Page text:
The flashbacks that try to explain everything are pretty hokey. The use of irritating sound effects to signal a traumatic event is really annoying too. Kennedy films some of these sections in black and white to make it look like an old horror movie, which is a little too on the nose. Also, the scene with a doctor, played by John Carradine, is unnecessary as the character is only there to further spell out what we already know.
Whenever the plot focuses on the dynamic between Keach and Tyrrell, it works. The supporting cast is equally fine as they put in some strong performances. Their efforts keep you watching, even when the film falters.
Three stock brokers leave a late night Christmas office party and stop at an ATM. Brian Geraghty is the square, Josh Peck is the cut-up, and the sexy Alice Eve is the unattainable blonde. When they try to get back in their car, they are menaced by a faceless dude in a winter coat who won’t let them leave the ATM. More people show up and they are offed by the killer. Meanwhile, the brokers try to survive the night, using only their wits, but the clever killer is able to stay one step ahead of them at every turn.
The killer obviously saw Urban Legend because he modeled his look on the parka-wearing psycho in that film. Even though his look may be unoriginal, the movie is a rather slick and inventive thriller. The performances by the three likeable leads certainly help as they make you genuinely care for their characters.
Director David Brooks does a good job at setting up the premise swiftly and quickly begins turning the screws to the characters. The clever script also finds some inspired ways to ratchet up the suspense and even though the film takes place primarily in one setting, it never wears out its welcome. While it may never fully kick into gear, it remains a solidly entertaining little flick. As far as Christmas-themed thrillers with characters in claustrophobic settings go, it’s not quite as good as P2, but it’s a fun low-key high-concept chiller.
AKA: No Escape.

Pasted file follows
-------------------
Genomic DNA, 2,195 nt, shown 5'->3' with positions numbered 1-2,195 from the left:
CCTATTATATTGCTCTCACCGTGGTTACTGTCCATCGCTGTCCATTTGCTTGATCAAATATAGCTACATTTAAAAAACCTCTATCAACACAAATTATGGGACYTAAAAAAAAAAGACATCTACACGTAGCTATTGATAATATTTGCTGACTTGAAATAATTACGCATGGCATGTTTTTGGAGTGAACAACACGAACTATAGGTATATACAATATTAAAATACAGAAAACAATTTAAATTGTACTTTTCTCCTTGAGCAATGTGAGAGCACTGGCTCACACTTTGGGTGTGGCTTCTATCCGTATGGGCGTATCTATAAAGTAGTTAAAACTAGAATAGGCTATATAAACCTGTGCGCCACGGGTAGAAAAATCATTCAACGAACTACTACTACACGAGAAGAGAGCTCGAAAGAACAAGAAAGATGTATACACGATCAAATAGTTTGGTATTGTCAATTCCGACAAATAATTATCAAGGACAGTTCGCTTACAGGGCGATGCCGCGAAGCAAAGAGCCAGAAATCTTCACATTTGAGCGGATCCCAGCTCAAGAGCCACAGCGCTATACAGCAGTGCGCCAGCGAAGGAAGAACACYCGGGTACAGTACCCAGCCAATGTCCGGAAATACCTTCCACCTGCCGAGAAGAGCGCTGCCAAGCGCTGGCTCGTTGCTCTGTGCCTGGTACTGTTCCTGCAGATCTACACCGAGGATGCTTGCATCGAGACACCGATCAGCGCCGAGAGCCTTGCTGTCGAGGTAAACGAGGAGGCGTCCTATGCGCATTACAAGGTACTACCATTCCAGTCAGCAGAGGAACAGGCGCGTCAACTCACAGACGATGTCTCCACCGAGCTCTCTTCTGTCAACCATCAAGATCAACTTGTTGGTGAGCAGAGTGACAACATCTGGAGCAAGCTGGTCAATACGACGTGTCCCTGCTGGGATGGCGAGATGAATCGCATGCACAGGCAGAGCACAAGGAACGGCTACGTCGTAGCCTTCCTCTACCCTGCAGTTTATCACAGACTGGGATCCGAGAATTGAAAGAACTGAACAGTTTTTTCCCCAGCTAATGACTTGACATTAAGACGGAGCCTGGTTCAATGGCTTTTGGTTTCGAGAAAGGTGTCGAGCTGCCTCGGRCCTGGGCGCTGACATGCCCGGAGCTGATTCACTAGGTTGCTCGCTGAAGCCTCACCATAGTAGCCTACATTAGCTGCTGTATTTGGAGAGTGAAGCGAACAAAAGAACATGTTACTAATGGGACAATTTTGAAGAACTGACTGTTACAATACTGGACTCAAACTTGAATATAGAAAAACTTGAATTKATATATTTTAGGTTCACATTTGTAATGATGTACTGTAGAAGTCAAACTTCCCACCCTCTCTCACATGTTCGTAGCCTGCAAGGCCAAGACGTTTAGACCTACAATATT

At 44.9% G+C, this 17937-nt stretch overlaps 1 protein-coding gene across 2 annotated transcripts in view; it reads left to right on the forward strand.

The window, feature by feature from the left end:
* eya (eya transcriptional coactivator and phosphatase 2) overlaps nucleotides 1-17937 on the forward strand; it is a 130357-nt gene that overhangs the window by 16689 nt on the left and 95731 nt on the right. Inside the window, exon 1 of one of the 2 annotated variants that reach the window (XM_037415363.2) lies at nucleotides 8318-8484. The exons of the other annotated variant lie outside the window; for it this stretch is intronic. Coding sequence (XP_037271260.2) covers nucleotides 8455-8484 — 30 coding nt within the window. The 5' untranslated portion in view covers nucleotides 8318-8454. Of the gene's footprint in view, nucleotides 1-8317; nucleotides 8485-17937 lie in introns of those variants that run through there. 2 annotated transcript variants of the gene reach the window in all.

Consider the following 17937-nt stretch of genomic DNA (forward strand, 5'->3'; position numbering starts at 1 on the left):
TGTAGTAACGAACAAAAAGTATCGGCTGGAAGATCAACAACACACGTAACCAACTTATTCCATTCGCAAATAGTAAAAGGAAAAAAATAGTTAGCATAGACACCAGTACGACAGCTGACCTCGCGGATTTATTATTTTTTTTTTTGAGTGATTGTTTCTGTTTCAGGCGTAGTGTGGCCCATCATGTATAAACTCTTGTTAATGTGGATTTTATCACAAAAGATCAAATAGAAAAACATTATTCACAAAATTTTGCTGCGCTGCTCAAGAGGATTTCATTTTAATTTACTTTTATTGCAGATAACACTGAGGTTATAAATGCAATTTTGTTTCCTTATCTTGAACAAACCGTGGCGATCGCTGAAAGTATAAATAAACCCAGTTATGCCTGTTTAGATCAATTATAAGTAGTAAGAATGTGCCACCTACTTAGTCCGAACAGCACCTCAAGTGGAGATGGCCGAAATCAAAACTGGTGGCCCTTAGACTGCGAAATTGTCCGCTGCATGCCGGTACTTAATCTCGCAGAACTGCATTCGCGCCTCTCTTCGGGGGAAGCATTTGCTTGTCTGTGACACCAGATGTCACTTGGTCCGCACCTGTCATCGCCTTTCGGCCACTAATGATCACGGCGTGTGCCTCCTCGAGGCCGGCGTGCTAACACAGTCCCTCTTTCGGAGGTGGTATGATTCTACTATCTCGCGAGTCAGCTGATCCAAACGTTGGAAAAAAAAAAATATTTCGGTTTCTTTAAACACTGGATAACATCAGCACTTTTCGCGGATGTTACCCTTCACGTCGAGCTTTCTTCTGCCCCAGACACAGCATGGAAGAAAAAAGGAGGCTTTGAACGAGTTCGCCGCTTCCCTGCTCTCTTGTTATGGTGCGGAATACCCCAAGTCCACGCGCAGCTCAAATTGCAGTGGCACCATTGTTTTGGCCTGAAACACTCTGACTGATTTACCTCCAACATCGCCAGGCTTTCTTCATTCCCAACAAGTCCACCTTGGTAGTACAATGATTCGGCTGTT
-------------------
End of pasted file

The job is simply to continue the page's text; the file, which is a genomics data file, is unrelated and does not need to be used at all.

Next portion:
Next time on It Came from the Thrift Store: Java Heat!
If you all have the time, the great Cody Jarrett needs your help to finance his documentary on the iconic Tura Satana, star of the legendary films Faster, Pussycat! Kill! Kill!, The Astro-Zombies, and Sugar Boxx. Not only that, but it includes an appearance by the always entertaining John Waters too! If you're a cult movie fan like I am and have a few dollars to spare, help Cody out!
In the futuristic year of 1940, another World War breaks out, causing devastation throughout the globe. In 1966, a deadly plague further culls the population. In 1970, a man in a plane touches down near a settlement and is immediately taken hostage by the suspicious warlord who controls the town. Eventually, his organization, “Wings Over the World” bombs the town and begins to make way for the futuristic society of 2036.
Directed by William Cameron (Invaders from Mars) Menzies and boasting a screenplay by none other than H.G. Wells, Things to Comes is a fascinating, if flawed film. It’s more speculative fiction than science fiction, but it’s interesting to see what Wells and company predicted would happen in the future. They accurately predicted another World War would occur, they just got the duration wrong. They also predicted the advent of flat screen TVs, and the giant underground society of the future looks a bit like a modern day shopping mall.
Things to Come doesn’t really have a traditional narrative. It doesn’t so much follow characters, but rather gives you glimpses into a futuristic time. While I do appreciate this novel approach, the whole thing is dramatically uneven. The earlier scenes of the world on the brink of war are much more effective than the stuff involving the post-plague society.
Some of the character’s musings on war is a bit too on-the-nose. (“If we don’t end war, war will end us!”) The acting is a bit stilted and/or overly theatrical too. That’s sort of the point though as the movie seems to be a propaganda film from some kind of futuristic alternate reality.
Menzies’ framings and compositions are larger than life. The set design is stunning and some scenes feel almost like a nightmare. The bombing sequences that show the mass destruction of the city are well done. I also liked the scenes of people being shot down for having the “wandering sickness”. You have to wonder if maybe George Romero took a cue from this movie as this section sort of feels like the “Shoot them in the head” scenes in his zombie films.
I like the fact that this crop of low budget filmmakers wears their inspirations on their sleeve. They have a Cronenbergian company name, use the same credits sequence font that John Carpenter always used, and swipe a town’s name from a certain Stephen King story. It also takes place in the ‘80s too, which is always nice. Although they can’t quite pull the whole thing off, I’d like to see what they’d be capable of if given a bigger budget and a better script.